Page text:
K Sabatier. After a few months. A short review.

Joined May 22, 2010
It's been almost 6 months now and these are, hands down, the best knives I have ever used.

Carbon steel, wooden handles.

Priced well below a "good" knife, purchased on this side of the pond, for three times the tool.

I have avoided any "dulling" of my blades through corrosion by simply using a rouge-laden leather strop before every use.

End of shift, rinse, wipe dry, put away.

A quick steeling before the first use of the day and I'm good to go. 

I cannot say enough good things about these knives. They are comfortable, light, and for me... perfect.

Old school, French steel. It makes me happy.

Dealing with the company was a joy, excellent communication. Shipping was quick and product was well packaged. I had to wait for my knives to be made and I still received them in just over a week.
Joined Jan 5, 2007
I was given a set of Sabatier knives (one of the items on my wedding list) many years ago - most are still going strong.  I have replaced a couple, but then... it has been a LOT of years!
Joined Feb 13, 2008
Sabs are wonderful.  Not that you need any validation, but you made a great choice!  I hope you don't mind some information and advice.

If your knives are au carbone and not Canadian, the handles are POM and not wood.  If they're Canadian, you certainly weren't waiting for K-Sab to make them as the last ones were forged more than fifty years ago. 

The out of the box edge for K-Sabatier au carbones and Canadians is indifferent at best.  If you think they're sharp now, try re-profiling them to 15* on each side, then taking them through the stone progression. 

There are limits to how much polish a carbon Sab will hold -- not just because of corrosion but because of low scratch hardness as well.  If you use oilstones, a Hall's Surgical Black Arkansas or Norton or Hall's Translucent Arkansas stone is about max polish.  If you use waterstones, an Arashiyama 6K is the limit. 

Carbon Sabs sharpen almost equally well on oilstones and waterstones.  As it happens, I have lots of carbon Sabatiers and separate waterstone and oilstone kits.  Not to mention a well stocked stropping kit.  Since my waterstone kit jumps from 3K to 8K, when using it I take my big chef's and petty up to the 8K.  While it's more than is really useful, it doesn't hurt anything either.  

I've been fooling around with stropping the Sabs for awhile and can't tell if it's worthwhile going from 2u compound down to 1u (about 10K Japanese) or not.  Since 1u is a natural jump from my stone sets anyway, I finish there more often than with a more realistic 2u.  If you're using chromium dioxide (the green stuff), which is 1/2u, you're not getting any benefit from it. 

In addition, depending on the texture of the rod you use and your skill in using it, even gentle steeling will take most of the polish away.  So if you're stropping at night with a fine grit "rouge," and steeling in the morning, you're kidding yourself. 

If you don't already have one, you might want to think about investing in a very fine textured ceramic steel, like an Idahone fine (1200) ceramic.  FWIW, I use a HandAmerican (ultrafine) borosilicate on my Sabs for the first three or so weeks of steeling (at home, not in a restaurant), then switch to a worn down old, fine Henckels rod for the next three -- then back to the stones.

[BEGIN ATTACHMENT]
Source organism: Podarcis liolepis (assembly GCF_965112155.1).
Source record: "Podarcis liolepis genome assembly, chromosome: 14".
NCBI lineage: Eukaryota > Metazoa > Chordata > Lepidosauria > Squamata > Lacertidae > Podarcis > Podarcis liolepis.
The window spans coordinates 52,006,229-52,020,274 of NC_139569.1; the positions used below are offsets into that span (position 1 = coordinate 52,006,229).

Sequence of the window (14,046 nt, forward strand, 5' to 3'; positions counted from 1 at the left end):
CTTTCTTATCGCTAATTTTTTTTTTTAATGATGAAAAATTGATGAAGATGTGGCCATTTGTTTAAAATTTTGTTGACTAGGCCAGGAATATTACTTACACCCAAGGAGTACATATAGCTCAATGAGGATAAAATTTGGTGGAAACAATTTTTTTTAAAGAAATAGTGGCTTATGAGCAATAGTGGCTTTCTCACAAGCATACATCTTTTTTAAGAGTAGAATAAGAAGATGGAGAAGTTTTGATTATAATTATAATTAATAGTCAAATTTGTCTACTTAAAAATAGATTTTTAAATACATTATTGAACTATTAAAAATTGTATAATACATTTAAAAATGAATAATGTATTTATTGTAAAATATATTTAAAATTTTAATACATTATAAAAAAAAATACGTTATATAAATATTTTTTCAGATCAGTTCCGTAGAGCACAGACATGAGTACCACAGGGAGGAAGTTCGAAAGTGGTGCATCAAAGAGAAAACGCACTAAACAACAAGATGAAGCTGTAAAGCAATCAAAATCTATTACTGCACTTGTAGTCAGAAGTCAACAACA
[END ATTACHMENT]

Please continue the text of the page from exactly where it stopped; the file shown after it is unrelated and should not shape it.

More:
Even the borosilicate rod which is as gentle as they come, scuffs an edge -- taking it down to a Japanese waterstone equivalent of around 3K.  That's a best case scenario.

I hope you're using a  "hard strop" (that is, the leather strop is mounted on a hard surface), rather than stropping on a belt as you would a razor.  Also, there are much better strop-loading compounds available these days than anything qualifying as "rouge."  I'm a big fan of the HandAmerican liquids sold at Chef's Knives To Go.  They are very consistent, extremely high quality, and significantly less messy than just about anything else.

Just as there are limits to how much polish it's worthwhile to put on French carbons, there are limits to how far you can take stropping and steeling.  Whether those two are taken separately or together they are not a substitute for actually hitting the stones.  At minimum you have to pull a wire and deburr to create a fresh start edge; and every now and then you have to deal with keeping your bevels flat and correct.

If you're using your Sabs in a professional kitchen and want real sharpness, you should be sharpening on stones at least once a week -- twice a week would probably be better.  Every 10 - 12 weeks is probably enough for a home kitchen.  And yes that includes frequent steeling and stropping as necessary.

Congrats on your knives!

Joined May 22, 2010


The handles are wood. Like... from a tree. I am 38 years old... I know what wood is. These are not polyoxymethylene. I waited for them to be made, because they did not have any in stock with wood handles. I have no reason to lie, nor am I dumb enough to mistake synthetic for wood.

I gave a short review...  which means a lot of details are left out.

Of course I took them to the stones before using them first time. Factory edges blow. I use good waterstones. I know how to sharpen. I have had absolutely no need to take them to the stones every week. They are retaining an edge just fine. Steel knife, then strop. Perfectly sharp. Every use, rinse, wipe dry.

Thanks for the input, you have given a lot of info, and some ideas for me to look into.

But, I'm a bit of a minimalist. Keep it simple.
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